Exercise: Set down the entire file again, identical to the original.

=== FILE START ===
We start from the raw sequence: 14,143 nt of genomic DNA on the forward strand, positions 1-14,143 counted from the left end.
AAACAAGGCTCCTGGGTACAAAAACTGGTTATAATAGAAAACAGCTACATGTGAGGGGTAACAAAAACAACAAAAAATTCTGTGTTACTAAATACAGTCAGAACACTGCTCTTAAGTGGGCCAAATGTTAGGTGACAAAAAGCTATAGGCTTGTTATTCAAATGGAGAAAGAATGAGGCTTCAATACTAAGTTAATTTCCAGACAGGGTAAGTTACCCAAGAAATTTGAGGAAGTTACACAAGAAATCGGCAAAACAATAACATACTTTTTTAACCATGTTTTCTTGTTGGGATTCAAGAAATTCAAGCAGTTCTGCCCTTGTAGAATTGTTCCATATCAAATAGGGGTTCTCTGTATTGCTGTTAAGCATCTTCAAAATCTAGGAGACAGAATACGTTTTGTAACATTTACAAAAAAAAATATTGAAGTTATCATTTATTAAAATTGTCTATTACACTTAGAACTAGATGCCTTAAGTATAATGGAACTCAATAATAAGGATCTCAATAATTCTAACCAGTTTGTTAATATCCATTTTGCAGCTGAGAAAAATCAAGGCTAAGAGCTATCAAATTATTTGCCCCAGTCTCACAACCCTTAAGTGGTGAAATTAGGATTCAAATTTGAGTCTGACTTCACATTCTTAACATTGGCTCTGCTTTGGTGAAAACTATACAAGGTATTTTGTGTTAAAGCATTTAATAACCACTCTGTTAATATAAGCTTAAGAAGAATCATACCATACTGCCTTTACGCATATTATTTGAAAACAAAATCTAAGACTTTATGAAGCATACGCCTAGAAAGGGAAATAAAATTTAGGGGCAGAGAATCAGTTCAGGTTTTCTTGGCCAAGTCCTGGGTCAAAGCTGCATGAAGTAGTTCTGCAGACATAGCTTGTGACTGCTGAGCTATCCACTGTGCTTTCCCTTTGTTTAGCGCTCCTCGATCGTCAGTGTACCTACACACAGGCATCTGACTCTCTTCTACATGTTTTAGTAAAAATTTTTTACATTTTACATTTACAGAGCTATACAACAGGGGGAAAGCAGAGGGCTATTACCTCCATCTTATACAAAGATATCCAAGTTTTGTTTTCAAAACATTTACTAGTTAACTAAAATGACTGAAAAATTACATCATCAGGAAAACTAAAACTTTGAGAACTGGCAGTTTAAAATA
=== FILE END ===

We start from the raw sequence: 14,143 nt of genomic DNA on the forward strand, positions 1-14,143 counted from the left end.
AAACAAGGCTCCTGGGTACAAAAACTGGTTATAATAGAAAACAGCTACATGTGAGGGGTAACAAAAACAACAAAAAATTCTGTGTTACTAAATACAGTCAGAACACTGCTCTTAAGTGGGCCAAATGTTAGGTGACAAAAAGCTATAGGCTTGTTATTCAAATGGAGAAAGAATGAGGCTTCAATACTAAGTTAATTTCCAGACAGGGTAAGTTACCCAAGAAATTTGAGGAAGTTACACAAGAAATCGGCAAAACAATAACATACTTTTTTAACCATGTTTTCTTGTTGGGATTCAAGAAATTCAAGCAGTTCTGCCCTTGTAGAATTGTTCCATATCAAATAGGGGTTCTCTGTATTGCTGTTAAGCATCTTCAAAATCTAGGAGACAGAATACGTTTTGTAACATTTACAAAAAAAAATATTGAAGTTATCATTTATTAAAATTGTCTATTACACTTAGAACTAGATGCCTTAAGTATAATGGAACTCAATAATAAGGATCTCAATAATTCTAACCAGTTTGTTAATATCCATTTTGCAGCTGAGAAAAATCAAGGCTAAGAGCTATCAAATTATTTGCCCCAGTCTCACAACCCTTAAGTGGTGAAATTAGGATTCAAATTTGAGTCTGACTTCACATTCTTAACATTGGCTCTGCTTTGGTGAAAACTATACAAGGTATTTTGTGTTAAAGCATTTAATAACCACTCTGTTAATATAAGCTTAAGAAGAATCATACCATACTGCCTTTACGCATATTATTTGAAAACAAAATCTAAGACTTTATGAAGCATACGCCTAGAAAGGGAAATAAAATTTAGGGGCAGAGAATCAGTTCAGGTTTTCTTGGCCAAGTCCTGGGTCAAAGCTGCATGAAGTAGTTCTGCAGACATAGCTTGTGACTGCTGAGCTATCCACTGTGCTTTCCCTTTGTTTAGCGCTCCTCGATCGTCAGTGTACCTACACACAGGCATCTGACTCTCTTCTACATGTTTTAGTAAAAATTTTTTACATTTTACATTTACAGAGCTATACAACAGGGGGAAAGCAGAGGGCTATTACCTCCATCTTATACAAAGATATCCAAGTTTTGTTTTCAAAACATTTACTAGTTAACTAAAATGACTGAAAAATTACATCATCAGGAAAACTAAAACTTTGAGAACTGGCAGTTTAAAATA